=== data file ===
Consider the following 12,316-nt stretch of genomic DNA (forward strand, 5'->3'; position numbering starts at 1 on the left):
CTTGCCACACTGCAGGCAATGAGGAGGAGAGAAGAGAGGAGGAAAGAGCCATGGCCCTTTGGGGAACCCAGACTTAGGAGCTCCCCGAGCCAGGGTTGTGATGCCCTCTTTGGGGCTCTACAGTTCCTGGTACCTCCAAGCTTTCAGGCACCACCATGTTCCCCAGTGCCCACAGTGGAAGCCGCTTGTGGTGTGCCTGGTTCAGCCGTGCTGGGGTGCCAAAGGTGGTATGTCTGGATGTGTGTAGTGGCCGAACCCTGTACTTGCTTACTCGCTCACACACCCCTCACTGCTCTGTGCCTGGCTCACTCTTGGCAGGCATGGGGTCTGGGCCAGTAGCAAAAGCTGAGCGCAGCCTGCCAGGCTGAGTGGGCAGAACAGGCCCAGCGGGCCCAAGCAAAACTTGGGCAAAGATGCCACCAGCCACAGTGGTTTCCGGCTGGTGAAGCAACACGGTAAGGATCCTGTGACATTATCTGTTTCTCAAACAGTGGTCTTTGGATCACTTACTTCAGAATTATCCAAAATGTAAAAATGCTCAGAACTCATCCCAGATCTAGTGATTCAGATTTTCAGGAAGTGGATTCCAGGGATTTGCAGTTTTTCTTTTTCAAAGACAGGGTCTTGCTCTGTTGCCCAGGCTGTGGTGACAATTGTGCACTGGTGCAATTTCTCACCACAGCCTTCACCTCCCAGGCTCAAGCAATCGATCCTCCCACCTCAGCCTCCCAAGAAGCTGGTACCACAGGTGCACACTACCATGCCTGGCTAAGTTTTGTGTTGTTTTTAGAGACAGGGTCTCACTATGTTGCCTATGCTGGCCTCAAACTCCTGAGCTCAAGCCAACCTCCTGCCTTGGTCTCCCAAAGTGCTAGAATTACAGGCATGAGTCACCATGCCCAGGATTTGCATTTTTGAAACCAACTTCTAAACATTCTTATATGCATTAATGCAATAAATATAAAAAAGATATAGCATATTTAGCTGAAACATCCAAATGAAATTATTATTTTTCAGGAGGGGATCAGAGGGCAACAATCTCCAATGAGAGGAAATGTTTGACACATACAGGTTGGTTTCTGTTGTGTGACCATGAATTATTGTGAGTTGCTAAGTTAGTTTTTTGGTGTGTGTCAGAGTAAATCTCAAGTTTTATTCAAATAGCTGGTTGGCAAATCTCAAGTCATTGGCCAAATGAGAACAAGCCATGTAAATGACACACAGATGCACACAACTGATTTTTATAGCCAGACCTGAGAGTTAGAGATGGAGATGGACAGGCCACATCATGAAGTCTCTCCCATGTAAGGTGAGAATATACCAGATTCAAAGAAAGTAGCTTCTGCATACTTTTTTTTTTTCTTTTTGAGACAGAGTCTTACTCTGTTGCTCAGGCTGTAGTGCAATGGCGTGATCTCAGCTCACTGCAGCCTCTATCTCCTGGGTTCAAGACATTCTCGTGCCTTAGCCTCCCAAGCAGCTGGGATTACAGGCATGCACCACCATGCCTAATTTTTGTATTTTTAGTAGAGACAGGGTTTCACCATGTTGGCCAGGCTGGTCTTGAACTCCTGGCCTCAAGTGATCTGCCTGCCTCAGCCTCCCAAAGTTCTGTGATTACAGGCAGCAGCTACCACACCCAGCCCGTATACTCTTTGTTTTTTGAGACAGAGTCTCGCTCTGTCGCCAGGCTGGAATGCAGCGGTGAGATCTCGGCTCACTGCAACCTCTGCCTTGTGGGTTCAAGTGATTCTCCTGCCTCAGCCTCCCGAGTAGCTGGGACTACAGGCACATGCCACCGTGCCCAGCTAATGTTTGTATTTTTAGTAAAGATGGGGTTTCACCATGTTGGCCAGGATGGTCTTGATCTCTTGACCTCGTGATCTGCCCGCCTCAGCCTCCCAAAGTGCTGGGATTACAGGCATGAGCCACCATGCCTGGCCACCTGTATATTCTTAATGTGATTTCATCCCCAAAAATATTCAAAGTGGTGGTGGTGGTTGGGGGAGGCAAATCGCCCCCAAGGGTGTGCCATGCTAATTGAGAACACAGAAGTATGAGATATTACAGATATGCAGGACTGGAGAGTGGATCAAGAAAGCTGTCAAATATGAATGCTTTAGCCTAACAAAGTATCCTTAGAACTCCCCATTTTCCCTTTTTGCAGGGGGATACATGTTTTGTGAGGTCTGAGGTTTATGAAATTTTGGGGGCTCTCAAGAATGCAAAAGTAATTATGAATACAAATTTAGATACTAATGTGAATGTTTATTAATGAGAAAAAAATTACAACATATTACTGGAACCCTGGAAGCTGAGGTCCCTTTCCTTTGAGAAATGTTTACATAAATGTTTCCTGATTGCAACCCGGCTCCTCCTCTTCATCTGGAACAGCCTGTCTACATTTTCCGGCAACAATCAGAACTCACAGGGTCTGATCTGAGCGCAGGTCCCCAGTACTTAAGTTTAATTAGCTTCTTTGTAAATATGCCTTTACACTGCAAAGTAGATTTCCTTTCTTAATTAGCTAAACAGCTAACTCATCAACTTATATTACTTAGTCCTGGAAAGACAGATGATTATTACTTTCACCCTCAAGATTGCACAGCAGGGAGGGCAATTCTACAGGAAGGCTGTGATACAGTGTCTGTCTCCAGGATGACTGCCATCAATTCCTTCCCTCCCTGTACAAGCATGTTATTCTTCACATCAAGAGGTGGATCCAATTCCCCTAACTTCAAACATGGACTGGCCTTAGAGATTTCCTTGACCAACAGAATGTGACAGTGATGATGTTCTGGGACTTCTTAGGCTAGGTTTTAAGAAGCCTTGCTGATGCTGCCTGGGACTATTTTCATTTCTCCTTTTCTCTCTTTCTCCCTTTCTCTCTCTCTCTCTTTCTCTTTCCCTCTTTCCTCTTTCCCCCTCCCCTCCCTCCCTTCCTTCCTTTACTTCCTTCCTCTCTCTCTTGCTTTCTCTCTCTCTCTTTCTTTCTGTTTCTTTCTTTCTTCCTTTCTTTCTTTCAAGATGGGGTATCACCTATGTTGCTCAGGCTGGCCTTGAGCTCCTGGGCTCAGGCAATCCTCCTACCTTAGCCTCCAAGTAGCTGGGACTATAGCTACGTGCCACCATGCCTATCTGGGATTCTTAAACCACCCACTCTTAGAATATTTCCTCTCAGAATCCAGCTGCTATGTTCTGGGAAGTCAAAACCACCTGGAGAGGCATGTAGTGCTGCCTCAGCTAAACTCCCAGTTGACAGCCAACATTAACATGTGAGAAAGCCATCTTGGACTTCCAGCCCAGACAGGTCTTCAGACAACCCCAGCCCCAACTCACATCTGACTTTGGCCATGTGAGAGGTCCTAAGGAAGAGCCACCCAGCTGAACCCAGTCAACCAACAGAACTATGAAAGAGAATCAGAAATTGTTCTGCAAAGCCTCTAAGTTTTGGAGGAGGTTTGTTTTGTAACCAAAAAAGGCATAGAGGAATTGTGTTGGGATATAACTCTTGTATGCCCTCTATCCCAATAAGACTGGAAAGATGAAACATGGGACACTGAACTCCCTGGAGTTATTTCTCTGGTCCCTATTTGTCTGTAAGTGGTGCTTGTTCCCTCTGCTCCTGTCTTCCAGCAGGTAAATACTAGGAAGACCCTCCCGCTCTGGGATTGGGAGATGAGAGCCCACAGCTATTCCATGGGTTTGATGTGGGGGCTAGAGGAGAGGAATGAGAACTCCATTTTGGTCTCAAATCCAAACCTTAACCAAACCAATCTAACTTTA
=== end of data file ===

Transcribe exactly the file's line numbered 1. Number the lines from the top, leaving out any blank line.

Consider the following 12,316-nt stretch of genomic DNA (forward strand, 5'->3'; position numbering starts at 1 on the left):